Feminism’s catchcry “the personal is political” had particular resonance in our home this week. As an educational professional I experienced first hand the NAPLAN phenomenon. The NAPLAN – or NAPALM, as it was hysterically autotexted by a listener to Jon Faine’s ABC radio program – has long been a source of interest to me. My Grade 3 daughter took the test this week.
I tend to side with critics of the test who consider it reveals little about individual student capability in particular learning areas and that it redirects precious classroom resources away from teaching, learning, and thinking towards Test Taking 101 in the months preceding “the event”. The test is a culturally situated tool that reveals more about the system it comes from than the abilities of the students it evaluates.
I am also acutely aware that there is a culture of silence around the fear and anxiety many parents and kids feel about the test. NAPALM results add little to what we already know; that students from privileged, well resourced schools and backgrounds, with literate and educated parents, do well at the test. Which is probably why schools like the one my daughter attends have little objection to the test. It “reflects well” on us.
I get that tests are a part of the education system and will be a part of my daughter’s life. I have no objection to her participation in ballet or music exams and concerts. I think it is useful for her to see how this particular method of valuing learning operates while the stakes aren’t high. If I thought this exposure was scarring her for life, I would refrain. There is no Black Swanning in our house. But I am aware that at some point, tests will matter.
The insane privileging of meaningless, culturally loaded tests raises my blood pressure; I think back to the introduction of the VCE in Victoria as one particularly awful episode. Abandonment of the previous “exams only” HSC system was in part based on a professional recognition that an entire year’s learning and effort should not be reduced to a bunch of three hour exams, in which not all students perform well. As an improvement on this system, VCE was supposed to include tasks spread across the year (essays, pracs, etc) balanced by some exams. However examophiles terrified of cheating in school-based tasks lobbied for the General Achievement Test to moderate scores. It was a case of back to the drawing board, with yet another test loaded onto the top of an already stretched VCE curriculum.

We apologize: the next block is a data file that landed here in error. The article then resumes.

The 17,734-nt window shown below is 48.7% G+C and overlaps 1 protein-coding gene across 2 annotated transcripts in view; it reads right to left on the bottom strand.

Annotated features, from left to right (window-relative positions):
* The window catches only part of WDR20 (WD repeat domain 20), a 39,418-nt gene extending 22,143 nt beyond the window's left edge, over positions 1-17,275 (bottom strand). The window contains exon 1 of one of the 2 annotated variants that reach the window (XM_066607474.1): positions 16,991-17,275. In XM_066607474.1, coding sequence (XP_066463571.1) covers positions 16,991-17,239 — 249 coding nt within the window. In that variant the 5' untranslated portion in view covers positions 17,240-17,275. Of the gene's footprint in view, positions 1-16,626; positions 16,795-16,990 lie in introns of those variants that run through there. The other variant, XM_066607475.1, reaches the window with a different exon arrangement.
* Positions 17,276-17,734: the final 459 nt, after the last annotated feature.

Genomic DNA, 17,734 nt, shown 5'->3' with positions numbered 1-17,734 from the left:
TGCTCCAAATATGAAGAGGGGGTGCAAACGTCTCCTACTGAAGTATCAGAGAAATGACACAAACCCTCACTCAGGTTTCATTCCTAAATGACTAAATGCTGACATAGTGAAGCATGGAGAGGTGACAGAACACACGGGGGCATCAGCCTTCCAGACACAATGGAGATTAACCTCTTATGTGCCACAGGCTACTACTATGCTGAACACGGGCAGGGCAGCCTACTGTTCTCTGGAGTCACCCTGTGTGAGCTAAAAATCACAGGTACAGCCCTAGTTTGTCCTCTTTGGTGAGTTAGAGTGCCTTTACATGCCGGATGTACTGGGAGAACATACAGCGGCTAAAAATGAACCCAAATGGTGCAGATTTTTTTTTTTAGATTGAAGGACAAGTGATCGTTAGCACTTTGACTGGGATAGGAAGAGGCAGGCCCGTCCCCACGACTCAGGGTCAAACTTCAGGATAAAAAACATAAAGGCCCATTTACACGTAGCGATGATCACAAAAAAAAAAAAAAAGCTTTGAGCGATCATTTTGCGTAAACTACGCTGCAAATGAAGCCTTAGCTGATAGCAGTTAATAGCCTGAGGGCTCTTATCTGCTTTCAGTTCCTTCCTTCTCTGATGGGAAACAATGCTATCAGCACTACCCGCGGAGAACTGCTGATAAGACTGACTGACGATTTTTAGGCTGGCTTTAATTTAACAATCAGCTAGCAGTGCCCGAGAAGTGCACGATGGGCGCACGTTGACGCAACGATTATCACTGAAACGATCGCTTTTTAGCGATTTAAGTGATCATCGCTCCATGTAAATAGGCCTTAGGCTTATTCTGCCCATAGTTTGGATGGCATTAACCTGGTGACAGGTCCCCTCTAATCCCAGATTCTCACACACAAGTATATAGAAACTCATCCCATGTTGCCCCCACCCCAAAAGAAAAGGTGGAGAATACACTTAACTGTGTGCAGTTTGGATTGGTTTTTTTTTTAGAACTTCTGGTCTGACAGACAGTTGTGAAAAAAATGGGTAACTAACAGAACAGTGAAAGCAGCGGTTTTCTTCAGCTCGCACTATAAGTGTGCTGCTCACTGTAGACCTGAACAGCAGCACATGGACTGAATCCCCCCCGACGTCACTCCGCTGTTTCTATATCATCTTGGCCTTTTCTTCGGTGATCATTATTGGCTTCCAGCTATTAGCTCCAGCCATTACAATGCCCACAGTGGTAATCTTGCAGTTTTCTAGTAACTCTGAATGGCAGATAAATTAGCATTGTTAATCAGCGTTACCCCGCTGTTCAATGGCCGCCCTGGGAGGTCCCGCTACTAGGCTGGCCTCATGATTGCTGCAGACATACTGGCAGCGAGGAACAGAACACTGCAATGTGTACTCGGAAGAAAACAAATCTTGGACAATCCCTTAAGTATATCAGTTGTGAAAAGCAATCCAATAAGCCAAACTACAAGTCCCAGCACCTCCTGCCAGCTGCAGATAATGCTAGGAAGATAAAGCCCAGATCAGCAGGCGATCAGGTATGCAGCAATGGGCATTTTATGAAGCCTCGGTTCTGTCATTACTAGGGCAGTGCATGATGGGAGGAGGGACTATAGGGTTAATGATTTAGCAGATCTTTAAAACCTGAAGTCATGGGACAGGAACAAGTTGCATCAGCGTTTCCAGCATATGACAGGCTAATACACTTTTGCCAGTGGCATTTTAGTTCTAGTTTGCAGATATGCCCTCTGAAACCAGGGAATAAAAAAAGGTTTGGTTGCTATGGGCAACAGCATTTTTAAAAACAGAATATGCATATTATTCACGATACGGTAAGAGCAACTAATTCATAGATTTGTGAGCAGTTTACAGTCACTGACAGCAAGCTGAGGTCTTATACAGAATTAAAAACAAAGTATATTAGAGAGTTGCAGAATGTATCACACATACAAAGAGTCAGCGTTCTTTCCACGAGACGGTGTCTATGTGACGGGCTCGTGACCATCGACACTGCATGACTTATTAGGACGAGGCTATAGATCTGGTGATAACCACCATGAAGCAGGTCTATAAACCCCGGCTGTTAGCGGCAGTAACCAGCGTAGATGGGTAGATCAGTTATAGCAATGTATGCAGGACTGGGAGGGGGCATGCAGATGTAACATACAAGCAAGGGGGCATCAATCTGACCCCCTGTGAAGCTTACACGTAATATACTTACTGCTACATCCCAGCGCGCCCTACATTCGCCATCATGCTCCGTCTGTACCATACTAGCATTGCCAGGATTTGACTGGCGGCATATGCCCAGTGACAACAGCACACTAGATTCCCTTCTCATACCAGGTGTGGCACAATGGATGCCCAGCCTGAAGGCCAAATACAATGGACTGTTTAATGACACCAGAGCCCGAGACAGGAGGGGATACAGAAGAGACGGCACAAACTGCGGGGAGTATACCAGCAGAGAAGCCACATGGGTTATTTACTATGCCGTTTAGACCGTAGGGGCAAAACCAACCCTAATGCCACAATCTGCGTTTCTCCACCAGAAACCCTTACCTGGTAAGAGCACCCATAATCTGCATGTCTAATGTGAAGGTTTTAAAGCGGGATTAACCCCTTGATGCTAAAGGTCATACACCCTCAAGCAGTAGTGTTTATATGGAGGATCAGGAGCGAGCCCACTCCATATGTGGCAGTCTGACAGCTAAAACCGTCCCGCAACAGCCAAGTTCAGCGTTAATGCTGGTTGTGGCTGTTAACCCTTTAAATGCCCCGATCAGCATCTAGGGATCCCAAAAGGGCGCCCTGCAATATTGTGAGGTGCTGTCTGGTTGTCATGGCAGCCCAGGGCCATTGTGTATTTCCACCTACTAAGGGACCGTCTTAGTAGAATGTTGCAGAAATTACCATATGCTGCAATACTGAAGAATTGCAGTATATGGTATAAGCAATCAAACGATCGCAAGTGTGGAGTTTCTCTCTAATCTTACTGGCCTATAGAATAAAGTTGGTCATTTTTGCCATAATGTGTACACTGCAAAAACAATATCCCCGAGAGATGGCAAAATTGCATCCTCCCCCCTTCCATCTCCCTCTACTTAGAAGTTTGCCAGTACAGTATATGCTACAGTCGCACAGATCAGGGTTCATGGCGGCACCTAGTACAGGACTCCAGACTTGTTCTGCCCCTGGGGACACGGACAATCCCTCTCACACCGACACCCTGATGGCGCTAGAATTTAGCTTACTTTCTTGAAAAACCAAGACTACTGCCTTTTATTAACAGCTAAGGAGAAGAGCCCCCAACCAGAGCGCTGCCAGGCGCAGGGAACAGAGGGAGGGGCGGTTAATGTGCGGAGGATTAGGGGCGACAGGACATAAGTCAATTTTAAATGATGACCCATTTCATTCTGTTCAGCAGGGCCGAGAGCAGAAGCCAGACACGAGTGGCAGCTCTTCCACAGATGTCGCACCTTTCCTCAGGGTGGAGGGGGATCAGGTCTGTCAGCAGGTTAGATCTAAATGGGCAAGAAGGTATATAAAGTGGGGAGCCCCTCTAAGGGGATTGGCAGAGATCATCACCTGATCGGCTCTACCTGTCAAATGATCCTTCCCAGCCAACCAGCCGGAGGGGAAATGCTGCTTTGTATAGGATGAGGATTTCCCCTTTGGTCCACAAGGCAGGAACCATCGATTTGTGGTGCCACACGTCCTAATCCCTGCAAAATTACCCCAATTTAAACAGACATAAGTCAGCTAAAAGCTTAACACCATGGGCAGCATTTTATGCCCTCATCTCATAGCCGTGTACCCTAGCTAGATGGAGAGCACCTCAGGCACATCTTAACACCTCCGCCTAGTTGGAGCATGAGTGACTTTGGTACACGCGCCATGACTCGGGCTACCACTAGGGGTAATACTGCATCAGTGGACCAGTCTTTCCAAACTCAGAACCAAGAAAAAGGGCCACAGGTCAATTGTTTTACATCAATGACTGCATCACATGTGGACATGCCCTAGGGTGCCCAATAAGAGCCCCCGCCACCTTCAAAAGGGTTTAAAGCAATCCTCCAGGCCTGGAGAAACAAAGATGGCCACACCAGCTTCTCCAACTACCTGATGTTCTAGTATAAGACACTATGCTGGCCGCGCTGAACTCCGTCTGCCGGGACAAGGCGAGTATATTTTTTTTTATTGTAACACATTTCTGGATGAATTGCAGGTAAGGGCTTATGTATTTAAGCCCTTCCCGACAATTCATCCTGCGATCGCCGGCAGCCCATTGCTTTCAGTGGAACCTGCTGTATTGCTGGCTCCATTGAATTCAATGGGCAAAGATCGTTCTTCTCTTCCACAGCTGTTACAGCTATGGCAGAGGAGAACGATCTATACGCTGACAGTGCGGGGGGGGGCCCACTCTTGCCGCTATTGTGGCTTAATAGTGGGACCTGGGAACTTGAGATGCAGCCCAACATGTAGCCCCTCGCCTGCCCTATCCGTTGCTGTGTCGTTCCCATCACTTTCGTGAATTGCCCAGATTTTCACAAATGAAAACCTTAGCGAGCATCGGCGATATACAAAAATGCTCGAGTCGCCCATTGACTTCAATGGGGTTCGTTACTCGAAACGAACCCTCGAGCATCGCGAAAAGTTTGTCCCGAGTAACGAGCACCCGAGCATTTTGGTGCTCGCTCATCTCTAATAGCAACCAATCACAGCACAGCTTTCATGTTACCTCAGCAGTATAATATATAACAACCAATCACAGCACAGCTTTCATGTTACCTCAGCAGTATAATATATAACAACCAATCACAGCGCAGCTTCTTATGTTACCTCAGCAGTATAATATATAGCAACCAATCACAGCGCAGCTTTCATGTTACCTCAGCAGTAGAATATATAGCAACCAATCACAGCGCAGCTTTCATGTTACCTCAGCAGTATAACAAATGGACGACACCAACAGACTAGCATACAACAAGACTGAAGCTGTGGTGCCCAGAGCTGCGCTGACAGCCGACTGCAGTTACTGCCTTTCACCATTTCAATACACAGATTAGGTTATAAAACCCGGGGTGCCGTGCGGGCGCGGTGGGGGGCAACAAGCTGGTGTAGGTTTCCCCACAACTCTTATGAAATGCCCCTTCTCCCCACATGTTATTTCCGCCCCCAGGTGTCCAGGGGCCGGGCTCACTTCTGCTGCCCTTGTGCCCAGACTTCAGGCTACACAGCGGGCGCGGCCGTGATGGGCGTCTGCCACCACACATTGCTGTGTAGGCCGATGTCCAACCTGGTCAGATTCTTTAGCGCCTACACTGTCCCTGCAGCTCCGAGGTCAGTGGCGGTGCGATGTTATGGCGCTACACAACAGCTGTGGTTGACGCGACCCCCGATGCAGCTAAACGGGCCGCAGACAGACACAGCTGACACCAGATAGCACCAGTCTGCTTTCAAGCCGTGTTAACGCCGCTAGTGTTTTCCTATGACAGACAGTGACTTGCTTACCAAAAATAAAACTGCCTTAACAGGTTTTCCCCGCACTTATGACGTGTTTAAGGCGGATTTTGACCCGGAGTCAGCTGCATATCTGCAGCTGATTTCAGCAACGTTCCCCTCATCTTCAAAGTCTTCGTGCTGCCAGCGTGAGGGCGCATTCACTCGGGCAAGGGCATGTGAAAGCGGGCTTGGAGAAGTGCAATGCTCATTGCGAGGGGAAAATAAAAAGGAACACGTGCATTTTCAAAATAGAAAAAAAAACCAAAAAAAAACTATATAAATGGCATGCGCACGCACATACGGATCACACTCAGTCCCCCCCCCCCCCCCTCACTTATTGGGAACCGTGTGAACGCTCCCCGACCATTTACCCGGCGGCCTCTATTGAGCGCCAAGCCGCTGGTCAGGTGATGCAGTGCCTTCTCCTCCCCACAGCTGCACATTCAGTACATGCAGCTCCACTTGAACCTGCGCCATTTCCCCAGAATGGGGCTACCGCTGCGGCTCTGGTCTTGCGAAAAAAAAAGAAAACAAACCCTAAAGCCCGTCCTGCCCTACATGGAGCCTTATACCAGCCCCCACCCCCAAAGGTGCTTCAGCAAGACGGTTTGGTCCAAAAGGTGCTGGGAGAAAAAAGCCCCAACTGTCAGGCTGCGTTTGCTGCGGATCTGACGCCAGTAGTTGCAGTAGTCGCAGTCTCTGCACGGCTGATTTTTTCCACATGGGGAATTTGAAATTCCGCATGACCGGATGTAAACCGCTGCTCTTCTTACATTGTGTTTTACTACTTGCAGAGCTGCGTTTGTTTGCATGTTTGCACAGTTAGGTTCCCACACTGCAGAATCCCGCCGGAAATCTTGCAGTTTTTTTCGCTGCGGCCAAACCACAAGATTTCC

But I digress. As a former secondary teacher, a current educational consultant, and a part-time academic, I was intrigued to find out more about the NAPALM. So one day, while out shopping, I was seduced into buying a practice NAPALM test just to see what it was like. My daughter thought it was great fun. Every now and then I suggested she pull out the book and work through various exercises. From a content perspective, I brought no expectations to the test; it was a learning exercise for me too.
As I corrected my daughter’s answers and read the "helpful" teaching dialogue at the end of each section, I experienced a rising sense of annoyance. The answers to a number of comprehension questions seemed arguable to me. I found the phraseology of some maths questions culturally loaded; that is, I could see certain maths teaching methods influenced the phrasing of the questions. But therein was the value of having the practice booklet; it was all about learning what the NAPALM experts considered ‘appropriate’ answers. I found myself swearing under my breath at the book.
When NAPALM Day finally arrived I packed my daughter off and told her I wished her well. I was intrigued to hear back about the test, both from her and from fellow parents. That afternoon I learned that the first day’s task was focussed on "persuasive writing". My daughter spends half her life persuading me to do what she wants, so I was reasonably confident about her ability to approach the task.
The set tasks apparently asked students to describe their hero. Brimming with pride, a friend told me that one of her children had selected Kevin Rudd ("because he said sorry to the Stolen Generations") while her second child selected my friend (his mother). I wondered if my own daughter’s interests would be so noble. Mothers and fathers were a common subject of the hero writing task. When I asked my daughter who she chose, she beamed with pride and said, "Matt Smith – who plays Dr Who – because he is nice and kind to the aliens, and because he is a hero for winning so many awards". I hope the NAPALM examiners are also able to see the wisdom of her choice.
My daughter continued, "My friend Connie picked Julia Gillard as her hero". "Why did she pick Julia Gillard," I asked. My daughter looked quizzicly towards the ceiling and replied, "I honestly don’t know". It would seem that the NAPALM also has special political polling powers, divined through the persuasive writing of Grade 3 children. Although Gillard can take comfort in knowing that, at least in the eyes of one Grade 3 girl, she is the hero of her own test.
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